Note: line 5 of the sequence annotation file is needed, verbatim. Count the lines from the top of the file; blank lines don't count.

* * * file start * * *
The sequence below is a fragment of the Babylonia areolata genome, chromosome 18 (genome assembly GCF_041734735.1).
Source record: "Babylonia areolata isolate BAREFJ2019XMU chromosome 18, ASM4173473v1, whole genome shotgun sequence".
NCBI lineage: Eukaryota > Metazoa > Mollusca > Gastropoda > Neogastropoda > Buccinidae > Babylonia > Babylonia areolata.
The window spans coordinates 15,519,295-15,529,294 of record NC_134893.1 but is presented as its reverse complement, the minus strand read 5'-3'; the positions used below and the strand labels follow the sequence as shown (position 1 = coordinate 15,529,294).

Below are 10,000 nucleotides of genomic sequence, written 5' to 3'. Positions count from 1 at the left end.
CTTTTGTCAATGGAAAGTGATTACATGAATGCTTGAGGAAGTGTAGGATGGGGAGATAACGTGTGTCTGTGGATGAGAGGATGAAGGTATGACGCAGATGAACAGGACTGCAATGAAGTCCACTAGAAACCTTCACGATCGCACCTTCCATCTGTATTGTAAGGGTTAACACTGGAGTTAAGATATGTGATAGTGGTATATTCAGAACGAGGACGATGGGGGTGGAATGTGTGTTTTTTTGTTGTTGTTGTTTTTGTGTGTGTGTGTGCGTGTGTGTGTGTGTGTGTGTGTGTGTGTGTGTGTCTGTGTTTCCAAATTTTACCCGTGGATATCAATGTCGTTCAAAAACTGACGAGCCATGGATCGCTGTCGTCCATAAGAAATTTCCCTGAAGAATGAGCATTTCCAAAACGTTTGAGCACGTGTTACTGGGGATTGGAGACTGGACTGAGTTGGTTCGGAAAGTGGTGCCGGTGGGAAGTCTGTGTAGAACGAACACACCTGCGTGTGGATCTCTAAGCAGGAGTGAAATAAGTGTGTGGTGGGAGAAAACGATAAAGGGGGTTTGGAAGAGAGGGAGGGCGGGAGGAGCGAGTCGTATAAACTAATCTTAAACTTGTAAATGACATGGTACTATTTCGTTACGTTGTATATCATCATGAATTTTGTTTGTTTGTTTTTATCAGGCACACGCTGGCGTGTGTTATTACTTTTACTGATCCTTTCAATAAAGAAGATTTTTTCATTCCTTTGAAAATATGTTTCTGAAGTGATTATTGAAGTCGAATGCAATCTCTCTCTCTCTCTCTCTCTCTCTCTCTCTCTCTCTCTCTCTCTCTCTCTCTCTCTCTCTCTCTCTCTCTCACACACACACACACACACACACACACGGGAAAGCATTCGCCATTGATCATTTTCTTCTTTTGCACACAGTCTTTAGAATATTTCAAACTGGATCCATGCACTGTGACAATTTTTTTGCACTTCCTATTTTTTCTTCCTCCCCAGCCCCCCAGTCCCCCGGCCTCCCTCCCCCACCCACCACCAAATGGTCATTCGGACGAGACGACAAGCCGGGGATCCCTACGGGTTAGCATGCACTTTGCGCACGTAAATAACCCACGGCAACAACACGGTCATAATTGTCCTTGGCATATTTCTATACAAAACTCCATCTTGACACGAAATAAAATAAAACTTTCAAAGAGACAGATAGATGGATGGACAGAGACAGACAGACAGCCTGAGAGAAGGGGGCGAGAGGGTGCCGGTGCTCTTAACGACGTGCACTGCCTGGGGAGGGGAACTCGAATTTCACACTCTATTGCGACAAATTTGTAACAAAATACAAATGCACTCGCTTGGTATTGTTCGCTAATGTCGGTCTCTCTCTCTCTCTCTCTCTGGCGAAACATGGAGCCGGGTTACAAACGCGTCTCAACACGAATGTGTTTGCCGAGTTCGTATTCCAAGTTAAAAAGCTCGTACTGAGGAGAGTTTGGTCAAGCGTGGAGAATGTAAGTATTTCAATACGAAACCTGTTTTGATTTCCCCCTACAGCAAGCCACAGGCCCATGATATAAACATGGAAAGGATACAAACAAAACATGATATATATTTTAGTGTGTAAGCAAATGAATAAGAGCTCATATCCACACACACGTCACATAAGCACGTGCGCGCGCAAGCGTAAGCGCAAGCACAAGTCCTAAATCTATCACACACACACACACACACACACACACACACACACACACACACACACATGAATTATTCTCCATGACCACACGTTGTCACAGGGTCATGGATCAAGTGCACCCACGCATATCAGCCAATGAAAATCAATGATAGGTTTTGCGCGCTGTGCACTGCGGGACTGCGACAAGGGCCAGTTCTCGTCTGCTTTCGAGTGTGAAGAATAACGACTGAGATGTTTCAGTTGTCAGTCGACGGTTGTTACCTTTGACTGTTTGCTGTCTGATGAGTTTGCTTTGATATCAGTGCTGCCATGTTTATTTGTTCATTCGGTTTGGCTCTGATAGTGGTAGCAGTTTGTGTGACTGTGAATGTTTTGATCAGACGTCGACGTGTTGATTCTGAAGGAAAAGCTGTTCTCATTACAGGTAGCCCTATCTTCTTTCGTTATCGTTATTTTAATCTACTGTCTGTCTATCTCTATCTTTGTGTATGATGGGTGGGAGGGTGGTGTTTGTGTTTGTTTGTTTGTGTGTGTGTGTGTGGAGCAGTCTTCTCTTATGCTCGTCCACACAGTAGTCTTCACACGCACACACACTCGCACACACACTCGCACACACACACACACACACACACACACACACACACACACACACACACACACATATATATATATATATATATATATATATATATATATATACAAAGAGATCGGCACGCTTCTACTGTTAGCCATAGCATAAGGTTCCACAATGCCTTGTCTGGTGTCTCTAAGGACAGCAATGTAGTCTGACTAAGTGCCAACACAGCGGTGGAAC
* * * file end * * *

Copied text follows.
Below are 10,000 nucleotides of genomic sequence, written 5' to 3'. Positions count from 1 at the left end.